top of page


Screen Shot 2020-07-28 at 7.45.26 PM.png

Book:  Keep Going

Author:  Austin Kleon

Purchase:  PrinteBook

Citation:  Kleon, A. (2019). Keep going : 10 ways to stay creative in good times and bad. New York: Workman.

Three Big Takeaways:
  1. No matter how successful you get, no matter what level of achievement you reach, you will never really "arrive." Other than death, there is no finish line or retirement for the creative person. The truly prolific artists have a daily practice - a repeatable way of working that insulates them from success, failure, and the chaos of the outside world. They all have identified what they want to spend their time on, and they work at it every day, no matter what. Whether their latest thing is universally rejected, ignored, or acclaimed, they know they'll still get up tomorrow and do their work. (pg. 9)

  2. I keep a daily diary for many reasons, but the main one is that it helps me pay attention to my life. By sitting down every morning and writing about my life, I pay attention to it, and over time, I have a record of what I've paid attention to. I've found that rereading your diary doubles the power of the diary because I'm often able to discover my own patterns and know myself better. When you have a system for going back through your work, you can better see the bigger picture of what you've been up to, and what you should do next. (pg. 115)

  3. Sleep is an excellent tool for tidying up your brain. When you sleep, your body literally flushes out the junk in your head. The fluid in your brain starts flowing more rapidly when you sleep, clearing out the toxins and bad proteins that build up in your brain cells. Naps are the secret weapon of many artists. I consider naps to be another form of magical tidying that seems unproductive but often leads to new ideas. I especially like the "caffeine nap" - drink a cup of coffee, lie down for 15 minutes, and get back to work when the caffeine has kicked in. (pg. 159)


Other Key Ideas:

Any man can fight the battles of just one day. It is only when you and I add the burden of those two awful eternities, yesterday and tomorrow, that we break down. It is not the experience of today that drives men mad. It is remorse or bitterness for something which happened yesterday or the dread of what tomorrow may bring. Let us therefore do our best to live but one day at a time. (pg. 11)

Lists bring order to the chaotic universe. Whenever I need to figure out my life, I make my list. A list gets all your ideas out of your head and clears the mental space so you're actually able to do something about them. When I'm overwhelmed, I fall back on the old-fashioned to-do list. I make a big list of everything that needs to get done, I pick the most pressing thing to do, and I do it. Then I cross it off the list and pick anything to do. Repeat. When there's something I want to do in the future but don't have time right now, I add it to what productivity expert David Allen calls a "Someday/Maybe" list. Writer Steven Johnson does this in a single document he calls a "spark file" - every time he has an idea he adds it to the file, and then he revisits the list every couple months. (pg. 23)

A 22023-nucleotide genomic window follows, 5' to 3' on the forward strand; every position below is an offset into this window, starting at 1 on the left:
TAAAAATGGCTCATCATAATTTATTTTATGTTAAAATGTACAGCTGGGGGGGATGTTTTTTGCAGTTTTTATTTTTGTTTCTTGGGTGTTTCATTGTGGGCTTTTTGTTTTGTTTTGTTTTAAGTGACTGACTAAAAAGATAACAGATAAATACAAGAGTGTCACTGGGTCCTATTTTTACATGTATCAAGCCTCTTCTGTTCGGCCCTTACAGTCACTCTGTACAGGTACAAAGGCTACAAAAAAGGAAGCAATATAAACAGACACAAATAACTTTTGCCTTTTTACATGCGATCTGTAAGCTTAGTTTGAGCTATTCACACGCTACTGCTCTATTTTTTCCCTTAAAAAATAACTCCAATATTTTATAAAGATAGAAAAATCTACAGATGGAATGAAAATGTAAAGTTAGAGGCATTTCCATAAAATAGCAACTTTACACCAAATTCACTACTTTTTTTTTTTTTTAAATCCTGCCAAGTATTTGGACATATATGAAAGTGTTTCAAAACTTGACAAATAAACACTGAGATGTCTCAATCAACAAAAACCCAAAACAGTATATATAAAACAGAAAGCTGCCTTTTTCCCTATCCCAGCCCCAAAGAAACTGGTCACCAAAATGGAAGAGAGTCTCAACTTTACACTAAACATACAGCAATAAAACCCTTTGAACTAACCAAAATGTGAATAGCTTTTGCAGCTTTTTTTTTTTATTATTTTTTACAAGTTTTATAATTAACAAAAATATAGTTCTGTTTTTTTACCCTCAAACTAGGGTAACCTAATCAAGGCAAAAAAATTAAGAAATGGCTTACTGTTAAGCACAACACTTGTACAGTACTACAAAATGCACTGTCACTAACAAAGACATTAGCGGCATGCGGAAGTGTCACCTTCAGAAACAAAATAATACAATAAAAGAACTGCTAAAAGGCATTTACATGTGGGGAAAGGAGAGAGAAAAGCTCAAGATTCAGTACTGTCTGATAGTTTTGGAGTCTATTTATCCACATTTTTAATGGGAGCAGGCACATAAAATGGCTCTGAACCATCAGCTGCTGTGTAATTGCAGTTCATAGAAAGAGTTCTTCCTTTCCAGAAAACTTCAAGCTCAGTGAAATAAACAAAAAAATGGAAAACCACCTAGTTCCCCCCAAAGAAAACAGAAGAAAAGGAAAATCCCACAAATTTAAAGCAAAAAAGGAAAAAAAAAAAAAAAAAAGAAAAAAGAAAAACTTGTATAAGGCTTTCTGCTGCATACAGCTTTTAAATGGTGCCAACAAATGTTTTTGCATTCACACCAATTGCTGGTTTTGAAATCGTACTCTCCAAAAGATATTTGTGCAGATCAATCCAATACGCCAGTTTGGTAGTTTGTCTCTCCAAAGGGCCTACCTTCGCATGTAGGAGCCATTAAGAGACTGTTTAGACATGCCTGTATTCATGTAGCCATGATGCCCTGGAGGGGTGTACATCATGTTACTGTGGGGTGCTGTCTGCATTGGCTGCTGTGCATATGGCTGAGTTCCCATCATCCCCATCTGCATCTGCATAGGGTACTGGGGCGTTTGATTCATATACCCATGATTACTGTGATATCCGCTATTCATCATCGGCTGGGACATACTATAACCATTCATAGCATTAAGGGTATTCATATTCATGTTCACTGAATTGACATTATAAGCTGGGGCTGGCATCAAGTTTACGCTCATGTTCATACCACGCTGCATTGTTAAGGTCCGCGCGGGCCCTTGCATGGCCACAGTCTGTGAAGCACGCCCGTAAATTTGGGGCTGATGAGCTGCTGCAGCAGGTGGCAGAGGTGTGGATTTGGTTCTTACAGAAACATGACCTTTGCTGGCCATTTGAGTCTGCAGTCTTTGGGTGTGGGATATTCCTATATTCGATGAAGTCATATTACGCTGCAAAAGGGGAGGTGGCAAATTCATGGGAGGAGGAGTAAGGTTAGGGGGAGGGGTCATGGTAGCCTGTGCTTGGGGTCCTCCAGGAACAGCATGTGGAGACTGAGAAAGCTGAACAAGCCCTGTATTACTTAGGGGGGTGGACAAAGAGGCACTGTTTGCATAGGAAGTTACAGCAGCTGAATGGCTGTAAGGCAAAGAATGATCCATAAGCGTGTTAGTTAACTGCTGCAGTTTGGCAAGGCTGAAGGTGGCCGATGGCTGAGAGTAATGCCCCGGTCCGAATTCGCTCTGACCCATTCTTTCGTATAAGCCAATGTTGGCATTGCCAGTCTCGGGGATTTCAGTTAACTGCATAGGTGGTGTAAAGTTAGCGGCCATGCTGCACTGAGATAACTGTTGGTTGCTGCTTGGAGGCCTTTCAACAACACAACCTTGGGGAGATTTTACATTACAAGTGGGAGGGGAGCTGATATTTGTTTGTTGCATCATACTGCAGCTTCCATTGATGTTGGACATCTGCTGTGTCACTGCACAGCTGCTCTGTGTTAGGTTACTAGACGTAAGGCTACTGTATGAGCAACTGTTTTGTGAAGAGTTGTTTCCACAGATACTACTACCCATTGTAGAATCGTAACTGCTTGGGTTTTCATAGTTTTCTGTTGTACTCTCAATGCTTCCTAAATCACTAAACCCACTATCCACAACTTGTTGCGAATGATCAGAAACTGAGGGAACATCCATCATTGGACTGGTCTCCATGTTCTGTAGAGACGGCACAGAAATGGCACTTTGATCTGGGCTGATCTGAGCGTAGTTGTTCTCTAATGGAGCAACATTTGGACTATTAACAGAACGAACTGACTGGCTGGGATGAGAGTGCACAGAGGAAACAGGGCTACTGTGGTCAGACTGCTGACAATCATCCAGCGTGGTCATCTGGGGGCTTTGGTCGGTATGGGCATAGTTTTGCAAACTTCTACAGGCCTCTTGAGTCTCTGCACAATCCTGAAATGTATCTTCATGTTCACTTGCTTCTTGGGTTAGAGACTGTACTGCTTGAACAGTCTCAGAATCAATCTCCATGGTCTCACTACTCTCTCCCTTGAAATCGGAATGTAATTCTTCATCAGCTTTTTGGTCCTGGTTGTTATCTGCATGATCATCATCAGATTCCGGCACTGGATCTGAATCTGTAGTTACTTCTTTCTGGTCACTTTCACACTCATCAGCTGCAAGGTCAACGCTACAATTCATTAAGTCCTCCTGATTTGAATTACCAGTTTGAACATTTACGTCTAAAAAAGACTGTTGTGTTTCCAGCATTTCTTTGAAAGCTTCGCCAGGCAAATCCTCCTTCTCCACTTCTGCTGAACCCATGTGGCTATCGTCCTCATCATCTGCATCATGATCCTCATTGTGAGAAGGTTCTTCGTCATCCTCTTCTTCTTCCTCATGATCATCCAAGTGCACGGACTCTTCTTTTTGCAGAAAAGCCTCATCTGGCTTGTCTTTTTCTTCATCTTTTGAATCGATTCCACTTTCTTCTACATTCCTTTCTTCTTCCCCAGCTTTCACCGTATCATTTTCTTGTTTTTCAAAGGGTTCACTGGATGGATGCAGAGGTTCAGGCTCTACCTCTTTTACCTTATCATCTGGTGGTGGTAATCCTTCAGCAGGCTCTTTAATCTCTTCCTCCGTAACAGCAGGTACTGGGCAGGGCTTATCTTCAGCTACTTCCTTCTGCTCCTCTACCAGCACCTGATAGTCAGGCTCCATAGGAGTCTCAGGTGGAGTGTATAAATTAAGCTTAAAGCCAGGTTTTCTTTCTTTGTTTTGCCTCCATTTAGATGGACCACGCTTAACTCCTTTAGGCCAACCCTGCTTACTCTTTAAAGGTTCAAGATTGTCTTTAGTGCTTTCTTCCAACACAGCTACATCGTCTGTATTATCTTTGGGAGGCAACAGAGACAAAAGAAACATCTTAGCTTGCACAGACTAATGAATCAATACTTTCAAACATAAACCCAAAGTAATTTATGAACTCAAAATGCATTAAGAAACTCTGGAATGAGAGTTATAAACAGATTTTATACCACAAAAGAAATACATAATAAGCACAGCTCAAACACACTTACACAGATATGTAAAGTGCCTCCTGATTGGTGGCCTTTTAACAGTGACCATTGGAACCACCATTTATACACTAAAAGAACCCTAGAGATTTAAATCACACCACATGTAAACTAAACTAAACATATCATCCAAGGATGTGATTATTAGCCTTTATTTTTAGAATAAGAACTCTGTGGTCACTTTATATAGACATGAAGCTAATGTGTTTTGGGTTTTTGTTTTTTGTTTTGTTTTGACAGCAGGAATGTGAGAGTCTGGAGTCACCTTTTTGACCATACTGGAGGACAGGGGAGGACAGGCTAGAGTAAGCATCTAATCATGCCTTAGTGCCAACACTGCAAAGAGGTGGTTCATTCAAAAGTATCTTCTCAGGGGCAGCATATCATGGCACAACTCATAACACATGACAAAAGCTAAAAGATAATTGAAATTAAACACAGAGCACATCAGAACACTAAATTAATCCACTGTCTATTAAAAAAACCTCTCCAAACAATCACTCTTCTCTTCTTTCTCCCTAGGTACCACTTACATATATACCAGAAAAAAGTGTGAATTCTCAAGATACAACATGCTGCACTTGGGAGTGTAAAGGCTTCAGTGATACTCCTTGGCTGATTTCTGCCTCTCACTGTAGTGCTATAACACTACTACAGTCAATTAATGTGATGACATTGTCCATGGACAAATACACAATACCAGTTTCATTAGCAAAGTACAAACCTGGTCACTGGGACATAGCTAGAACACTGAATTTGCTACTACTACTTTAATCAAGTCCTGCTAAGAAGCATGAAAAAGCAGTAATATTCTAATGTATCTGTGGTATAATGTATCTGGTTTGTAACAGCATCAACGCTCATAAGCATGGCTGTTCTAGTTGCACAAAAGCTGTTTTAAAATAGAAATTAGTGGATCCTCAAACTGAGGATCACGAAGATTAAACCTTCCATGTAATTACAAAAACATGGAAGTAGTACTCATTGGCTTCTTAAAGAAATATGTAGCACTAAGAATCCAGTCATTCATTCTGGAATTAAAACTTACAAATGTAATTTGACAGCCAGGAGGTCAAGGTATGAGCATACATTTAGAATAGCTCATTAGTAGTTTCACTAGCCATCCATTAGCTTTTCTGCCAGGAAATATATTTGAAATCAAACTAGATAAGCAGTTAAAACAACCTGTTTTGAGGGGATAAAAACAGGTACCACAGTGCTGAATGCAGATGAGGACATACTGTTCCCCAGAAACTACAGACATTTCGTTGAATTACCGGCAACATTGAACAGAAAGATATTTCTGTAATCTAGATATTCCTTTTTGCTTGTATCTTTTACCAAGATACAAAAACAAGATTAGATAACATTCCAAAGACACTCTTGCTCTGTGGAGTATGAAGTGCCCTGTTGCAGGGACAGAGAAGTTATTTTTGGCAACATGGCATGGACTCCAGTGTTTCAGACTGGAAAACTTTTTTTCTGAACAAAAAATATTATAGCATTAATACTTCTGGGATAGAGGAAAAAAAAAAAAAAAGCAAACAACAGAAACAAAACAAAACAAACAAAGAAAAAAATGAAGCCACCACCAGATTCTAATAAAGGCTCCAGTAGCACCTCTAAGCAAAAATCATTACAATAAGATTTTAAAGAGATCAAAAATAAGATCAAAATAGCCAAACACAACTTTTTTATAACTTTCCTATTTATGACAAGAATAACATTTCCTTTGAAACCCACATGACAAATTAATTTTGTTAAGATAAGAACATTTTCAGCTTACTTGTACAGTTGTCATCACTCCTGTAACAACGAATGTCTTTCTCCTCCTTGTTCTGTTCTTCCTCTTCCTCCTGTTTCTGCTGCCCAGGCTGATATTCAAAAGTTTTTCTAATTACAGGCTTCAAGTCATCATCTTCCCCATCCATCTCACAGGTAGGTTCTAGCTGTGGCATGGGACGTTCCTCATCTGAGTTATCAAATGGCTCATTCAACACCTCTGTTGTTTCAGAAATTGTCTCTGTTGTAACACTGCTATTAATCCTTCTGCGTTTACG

There's almost nothing in the news that any of us need to read in the first hour of the day. When you reach for your phone or your laptop upon waking, you're immediately inviting anxiety and chaos into your life. You're also bidding adieu to some of the most potentially fertile moments in the life of a creative person. Many artists have discovered that they work best upon waking, when their mind is fresh, and they're still in a dream-state. (pg. 45)

You don't need to be on a plane to practice airplane mode: Pop in some cheap earplugs and switch your phone to airplane mode, and you can transform any mundane stretch of captive time into an opportunity to reconnect with yourself and your work. Airplane mod is not just a setting on your phone: It can be a whole way of life. (pg. 55)

Social media has created a human phenomenon called FOMO: the Fear of Missing Out. It's the sense, scrolling through your feeds, that everybody out there is having a much better time than you are. The only antidote is JOMO: the Joy of Missing Out. There can be, and should be, a blissful serene enjoyment in knowing, and celebrating, that there are some folks out there having the time of their life at something that you might have loved too, but are simply skipping. (pg. 61)​

The list of famous artists, poets, and scientists who took strolls, hikes, and rambles around the city and countryside is practically endless. The people who want to control us through fear and misinformation - the corporations, marketers, politicians - want us to be plugged into our phones or watching TV, because then they can sell us their vision of the world. If we do not get outside, if we do not take a walk out in the fresh air, we do not see our everyday world for what it really is, and we have no vision of our own with which to combat disinformation. Art requires our full senses. Its job is to awaken us to our senses. Our screens, on the other hand, have made us lose our senses and our sense. Their overall effect has been a kind of spiritual numbing. When we're glued to our screens, the world looks unreal. Terrible. Not worth saving or even spending time with. Everyone on earth seems like a troll or a maniac or worse. (pg. 173)

bottom of page